Descent Toward Sodom by Marc Chagall

Descent Toward Sodom by Marc Chagall

הֲשֹׁפֵט כָּל־הָאָרֶץ לֹ֥א יַֽעֲשֶׂה מִשְׁפָּט: – Shall the Judge of all the Earth not deal justly?

Within our Torah portion this week is one of the most primal utterances of our entire tradition; one that has haunted us since it was first uttered. The implications are manifold.

Abraham finds himself in a confrontation with the Creator of the Universe. In its essence, it is a relatively simple exchange. God is enraged by the despicable behavior of the inhabitants of Sodom and Gomorrah, and thus is determined to wipe them out in an act of horrifying destruction. But Abraham pleads with God to reconsider.

Will You indeed sweep away the innocent along with the wicked? Suppose there are fifty innocent in the city. . . Far be it from You to do such a thing, killing innocent and wicked alike, so that the innocent and the wicked suffer the same fate. Far be it from You! Shall the Judge of all the Earth not deal justly? (Genesis 18.23-25)

The verse gives voice to moments both of pain and of righteous indignation at the injustice in that exists in the world at large, and in our own personal lives – injustice that flies in the face of the notion of a God who rules the world with justice and compassion. Particularly remarkable is the chutzpah, if you will, of Abraham, to challenge the Almighty in this way. But he does it to uphold the very values that we have come to understand to be the bedrock of Jewish teaching. We simply cannot annihilate whole populations of people. It is unjust and immoral.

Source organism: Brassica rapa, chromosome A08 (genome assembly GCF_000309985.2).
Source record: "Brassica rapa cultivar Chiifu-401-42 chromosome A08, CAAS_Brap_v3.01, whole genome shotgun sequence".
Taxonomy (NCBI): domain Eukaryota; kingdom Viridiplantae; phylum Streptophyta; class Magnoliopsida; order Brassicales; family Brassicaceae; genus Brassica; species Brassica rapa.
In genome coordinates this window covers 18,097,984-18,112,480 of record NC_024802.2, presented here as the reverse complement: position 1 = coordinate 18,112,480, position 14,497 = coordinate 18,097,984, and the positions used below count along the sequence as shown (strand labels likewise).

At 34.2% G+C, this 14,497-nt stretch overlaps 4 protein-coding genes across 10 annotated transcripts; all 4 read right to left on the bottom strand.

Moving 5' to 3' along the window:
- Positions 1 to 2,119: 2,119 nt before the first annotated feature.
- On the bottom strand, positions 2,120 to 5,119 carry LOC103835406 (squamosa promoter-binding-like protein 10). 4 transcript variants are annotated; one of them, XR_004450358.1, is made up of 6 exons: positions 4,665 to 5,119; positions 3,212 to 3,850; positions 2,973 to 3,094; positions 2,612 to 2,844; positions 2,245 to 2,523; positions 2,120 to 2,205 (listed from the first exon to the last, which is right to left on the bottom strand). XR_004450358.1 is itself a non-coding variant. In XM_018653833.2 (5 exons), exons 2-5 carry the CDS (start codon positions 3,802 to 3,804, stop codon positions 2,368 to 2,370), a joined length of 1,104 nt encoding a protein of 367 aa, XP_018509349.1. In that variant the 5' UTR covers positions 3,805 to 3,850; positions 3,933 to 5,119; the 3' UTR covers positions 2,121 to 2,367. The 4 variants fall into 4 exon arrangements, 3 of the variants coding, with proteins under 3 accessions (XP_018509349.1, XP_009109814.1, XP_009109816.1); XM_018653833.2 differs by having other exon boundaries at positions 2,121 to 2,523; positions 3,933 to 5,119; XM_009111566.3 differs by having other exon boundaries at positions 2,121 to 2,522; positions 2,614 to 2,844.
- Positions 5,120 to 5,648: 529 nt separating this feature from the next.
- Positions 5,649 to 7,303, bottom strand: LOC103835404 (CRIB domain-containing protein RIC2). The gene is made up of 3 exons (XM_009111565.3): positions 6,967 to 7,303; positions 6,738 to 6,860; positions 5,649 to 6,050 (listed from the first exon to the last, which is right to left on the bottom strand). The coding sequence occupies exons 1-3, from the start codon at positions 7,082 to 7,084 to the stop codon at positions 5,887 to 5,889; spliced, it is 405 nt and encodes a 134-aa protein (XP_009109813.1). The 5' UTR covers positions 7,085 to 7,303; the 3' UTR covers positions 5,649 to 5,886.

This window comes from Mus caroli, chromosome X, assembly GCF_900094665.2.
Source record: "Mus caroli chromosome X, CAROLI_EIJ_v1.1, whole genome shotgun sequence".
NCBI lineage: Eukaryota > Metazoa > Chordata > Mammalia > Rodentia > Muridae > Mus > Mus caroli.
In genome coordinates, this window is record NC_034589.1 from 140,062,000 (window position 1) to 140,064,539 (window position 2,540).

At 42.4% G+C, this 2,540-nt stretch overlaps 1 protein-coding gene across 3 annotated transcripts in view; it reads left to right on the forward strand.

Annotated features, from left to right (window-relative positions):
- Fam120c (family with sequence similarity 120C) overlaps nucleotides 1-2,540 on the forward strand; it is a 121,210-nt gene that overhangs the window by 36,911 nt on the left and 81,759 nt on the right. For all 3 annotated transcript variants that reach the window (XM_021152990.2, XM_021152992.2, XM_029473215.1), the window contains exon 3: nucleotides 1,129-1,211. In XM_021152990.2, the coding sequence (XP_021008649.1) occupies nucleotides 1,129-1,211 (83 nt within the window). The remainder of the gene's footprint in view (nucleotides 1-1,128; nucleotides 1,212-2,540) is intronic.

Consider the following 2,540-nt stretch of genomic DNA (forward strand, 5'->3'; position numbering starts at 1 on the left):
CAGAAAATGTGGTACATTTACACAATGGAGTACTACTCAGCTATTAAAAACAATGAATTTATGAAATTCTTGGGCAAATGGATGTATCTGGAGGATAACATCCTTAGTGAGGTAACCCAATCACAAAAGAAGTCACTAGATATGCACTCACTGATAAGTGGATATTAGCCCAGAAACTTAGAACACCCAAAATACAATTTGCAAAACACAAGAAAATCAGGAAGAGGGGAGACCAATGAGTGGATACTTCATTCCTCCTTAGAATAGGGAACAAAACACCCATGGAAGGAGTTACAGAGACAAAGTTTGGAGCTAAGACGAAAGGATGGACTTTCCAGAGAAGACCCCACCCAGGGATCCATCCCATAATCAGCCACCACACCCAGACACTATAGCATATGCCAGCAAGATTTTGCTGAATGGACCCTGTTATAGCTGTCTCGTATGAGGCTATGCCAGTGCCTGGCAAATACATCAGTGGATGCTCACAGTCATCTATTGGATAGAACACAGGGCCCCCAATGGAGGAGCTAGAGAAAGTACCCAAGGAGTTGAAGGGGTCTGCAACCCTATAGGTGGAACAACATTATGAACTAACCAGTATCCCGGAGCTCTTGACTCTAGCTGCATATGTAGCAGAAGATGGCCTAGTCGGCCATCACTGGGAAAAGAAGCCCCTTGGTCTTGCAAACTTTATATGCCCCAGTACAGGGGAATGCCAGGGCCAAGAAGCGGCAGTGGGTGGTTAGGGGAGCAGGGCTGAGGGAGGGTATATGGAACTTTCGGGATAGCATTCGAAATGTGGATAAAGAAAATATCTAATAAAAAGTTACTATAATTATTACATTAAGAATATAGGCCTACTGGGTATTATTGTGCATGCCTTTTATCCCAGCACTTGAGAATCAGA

Perhaps within the context of the events that are unfolding in our country, we would do well to remember the chutzpah of Abraham. The expression “speaking truth to power” sometimes feels overused. But in the face of an agenda that threatens to turn the clock back upon decades of progress that we have made in this country, all of us might benefit from Abraham’s chutzpah. In the coming months and years, we will have to stand up to those who would threaten and curtail our civil and human rights. We will have to do this in our pursuit of justice, as our tradition teaches it to us. Far be it for me to compare our new president to the Judge of all the Earth. L’havdil! (Just the opposite.) It is Abraham in this case whose example is worthy of emulation.